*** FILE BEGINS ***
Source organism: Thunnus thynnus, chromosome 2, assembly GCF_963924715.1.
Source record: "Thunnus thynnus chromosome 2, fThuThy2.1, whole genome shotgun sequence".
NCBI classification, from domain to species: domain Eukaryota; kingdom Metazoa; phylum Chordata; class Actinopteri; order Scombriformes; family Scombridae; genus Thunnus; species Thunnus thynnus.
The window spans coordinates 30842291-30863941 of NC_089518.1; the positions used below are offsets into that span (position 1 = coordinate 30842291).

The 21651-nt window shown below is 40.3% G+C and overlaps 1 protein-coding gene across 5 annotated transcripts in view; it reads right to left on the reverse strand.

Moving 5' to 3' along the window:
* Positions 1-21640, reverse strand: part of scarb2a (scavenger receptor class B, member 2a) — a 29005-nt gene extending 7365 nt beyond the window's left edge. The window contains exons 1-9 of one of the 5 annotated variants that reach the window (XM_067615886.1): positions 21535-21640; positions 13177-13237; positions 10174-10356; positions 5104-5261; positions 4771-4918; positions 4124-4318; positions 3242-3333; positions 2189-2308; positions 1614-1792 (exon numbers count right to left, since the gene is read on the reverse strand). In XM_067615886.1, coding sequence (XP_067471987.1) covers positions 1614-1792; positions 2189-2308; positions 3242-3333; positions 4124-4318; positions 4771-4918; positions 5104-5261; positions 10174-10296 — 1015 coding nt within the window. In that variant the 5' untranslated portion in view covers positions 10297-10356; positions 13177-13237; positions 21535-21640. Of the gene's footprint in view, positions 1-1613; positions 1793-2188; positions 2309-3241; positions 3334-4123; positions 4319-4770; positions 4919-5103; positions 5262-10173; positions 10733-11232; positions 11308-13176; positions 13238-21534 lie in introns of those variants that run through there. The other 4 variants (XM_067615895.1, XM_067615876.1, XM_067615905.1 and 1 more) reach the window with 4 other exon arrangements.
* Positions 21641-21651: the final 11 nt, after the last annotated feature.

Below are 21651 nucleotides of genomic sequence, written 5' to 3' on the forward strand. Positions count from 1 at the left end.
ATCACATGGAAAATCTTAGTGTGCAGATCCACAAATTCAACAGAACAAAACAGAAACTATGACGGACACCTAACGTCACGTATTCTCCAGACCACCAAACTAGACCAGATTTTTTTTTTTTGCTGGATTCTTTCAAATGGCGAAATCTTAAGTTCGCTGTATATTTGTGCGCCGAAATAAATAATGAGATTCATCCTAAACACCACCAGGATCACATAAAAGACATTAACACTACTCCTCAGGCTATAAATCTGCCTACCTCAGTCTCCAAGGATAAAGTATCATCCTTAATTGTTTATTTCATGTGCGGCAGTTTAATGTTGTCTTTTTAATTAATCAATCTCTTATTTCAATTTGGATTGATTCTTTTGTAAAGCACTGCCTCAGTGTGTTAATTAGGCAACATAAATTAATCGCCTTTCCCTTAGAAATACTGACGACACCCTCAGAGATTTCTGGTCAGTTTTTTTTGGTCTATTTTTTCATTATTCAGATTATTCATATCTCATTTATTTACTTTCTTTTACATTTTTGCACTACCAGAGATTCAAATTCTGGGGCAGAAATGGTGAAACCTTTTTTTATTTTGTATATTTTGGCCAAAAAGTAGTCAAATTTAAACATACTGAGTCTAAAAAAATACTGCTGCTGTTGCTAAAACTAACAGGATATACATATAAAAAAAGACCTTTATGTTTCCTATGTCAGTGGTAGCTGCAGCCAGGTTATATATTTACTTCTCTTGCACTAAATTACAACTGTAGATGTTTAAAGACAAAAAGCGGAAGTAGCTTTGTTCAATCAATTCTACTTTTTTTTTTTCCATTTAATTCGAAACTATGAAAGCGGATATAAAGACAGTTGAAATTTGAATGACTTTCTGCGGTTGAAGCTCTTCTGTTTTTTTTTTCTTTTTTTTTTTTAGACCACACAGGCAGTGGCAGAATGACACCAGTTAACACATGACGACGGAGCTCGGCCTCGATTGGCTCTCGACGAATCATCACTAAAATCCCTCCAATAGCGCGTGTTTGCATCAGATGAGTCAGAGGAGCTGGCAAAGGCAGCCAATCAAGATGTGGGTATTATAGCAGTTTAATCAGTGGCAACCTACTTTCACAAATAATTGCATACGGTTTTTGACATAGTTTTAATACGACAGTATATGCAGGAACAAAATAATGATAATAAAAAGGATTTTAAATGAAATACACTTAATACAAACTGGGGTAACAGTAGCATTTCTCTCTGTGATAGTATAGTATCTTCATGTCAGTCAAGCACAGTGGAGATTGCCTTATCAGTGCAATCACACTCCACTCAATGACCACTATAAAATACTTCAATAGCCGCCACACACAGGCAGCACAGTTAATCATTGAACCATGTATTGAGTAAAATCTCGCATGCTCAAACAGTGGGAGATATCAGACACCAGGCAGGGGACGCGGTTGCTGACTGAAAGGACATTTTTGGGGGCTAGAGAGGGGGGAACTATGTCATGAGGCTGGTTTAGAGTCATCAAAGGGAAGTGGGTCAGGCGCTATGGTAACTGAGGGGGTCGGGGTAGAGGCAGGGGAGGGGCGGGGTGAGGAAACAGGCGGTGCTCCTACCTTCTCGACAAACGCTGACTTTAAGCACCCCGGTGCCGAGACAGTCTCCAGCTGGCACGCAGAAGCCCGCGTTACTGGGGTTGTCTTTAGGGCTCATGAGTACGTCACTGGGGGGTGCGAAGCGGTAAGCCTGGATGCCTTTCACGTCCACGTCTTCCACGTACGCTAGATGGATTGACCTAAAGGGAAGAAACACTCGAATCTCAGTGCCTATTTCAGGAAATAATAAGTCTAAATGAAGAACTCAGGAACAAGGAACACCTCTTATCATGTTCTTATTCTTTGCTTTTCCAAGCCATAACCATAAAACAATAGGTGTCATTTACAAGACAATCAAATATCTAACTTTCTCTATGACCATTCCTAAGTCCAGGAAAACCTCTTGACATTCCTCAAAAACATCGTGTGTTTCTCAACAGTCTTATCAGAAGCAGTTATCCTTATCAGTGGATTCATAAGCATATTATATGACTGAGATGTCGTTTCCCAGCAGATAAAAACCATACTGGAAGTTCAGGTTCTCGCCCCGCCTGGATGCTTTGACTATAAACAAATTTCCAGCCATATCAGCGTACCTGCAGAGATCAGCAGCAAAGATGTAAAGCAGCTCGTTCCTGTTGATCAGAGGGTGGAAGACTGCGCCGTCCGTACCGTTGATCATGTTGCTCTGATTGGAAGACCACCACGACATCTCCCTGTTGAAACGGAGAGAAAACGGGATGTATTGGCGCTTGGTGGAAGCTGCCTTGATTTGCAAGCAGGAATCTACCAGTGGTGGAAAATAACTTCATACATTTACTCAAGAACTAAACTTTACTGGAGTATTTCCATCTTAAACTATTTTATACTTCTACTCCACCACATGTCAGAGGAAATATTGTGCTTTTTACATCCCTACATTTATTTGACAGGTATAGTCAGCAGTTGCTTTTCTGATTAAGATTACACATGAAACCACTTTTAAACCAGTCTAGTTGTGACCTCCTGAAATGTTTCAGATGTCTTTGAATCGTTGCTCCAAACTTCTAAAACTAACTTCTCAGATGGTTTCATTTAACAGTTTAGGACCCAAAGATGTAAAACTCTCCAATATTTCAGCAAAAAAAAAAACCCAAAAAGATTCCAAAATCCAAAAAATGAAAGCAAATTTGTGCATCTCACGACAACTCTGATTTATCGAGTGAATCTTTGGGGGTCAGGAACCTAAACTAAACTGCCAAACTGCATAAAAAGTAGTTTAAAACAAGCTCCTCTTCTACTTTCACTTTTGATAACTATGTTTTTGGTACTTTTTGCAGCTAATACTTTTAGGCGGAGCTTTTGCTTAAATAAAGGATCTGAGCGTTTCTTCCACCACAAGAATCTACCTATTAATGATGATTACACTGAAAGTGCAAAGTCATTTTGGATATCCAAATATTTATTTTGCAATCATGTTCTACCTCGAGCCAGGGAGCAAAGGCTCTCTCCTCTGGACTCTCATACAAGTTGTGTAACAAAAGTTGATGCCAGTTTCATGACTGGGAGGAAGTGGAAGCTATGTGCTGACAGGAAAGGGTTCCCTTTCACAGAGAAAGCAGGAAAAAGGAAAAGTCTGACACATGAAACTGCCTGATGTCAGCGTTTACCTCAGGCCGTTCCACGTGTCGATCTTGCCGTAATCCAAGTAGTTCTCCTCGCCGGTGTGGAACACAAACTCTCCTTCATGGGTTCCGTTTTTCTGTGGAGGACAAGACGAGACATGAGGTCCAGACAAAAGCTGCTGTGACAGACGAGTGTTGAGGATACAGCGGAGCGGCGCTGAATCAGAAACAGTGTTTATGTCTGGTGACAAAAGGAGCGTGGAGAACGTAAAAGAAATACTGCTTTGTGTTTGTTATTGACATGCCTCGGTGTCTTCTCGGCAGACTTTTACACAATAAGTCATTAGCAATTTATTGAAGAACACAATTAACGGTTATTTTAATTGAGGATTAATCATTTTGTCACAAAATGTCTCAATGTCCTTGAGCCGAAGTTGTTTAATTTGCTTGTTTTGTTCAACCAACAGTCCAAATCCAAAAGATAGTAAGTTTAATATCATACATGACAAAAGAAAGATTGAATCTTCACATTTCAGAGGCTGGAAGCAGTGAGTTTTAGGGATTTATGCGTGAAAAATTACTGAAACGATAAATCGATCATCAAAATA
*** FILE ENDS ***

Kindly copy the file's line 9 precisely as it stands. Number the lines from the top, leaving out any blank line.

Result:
Below are 21651 nucleotides of genomic sequence, written 5' to 3' on the forward strand. Positions count from 1 at the left end.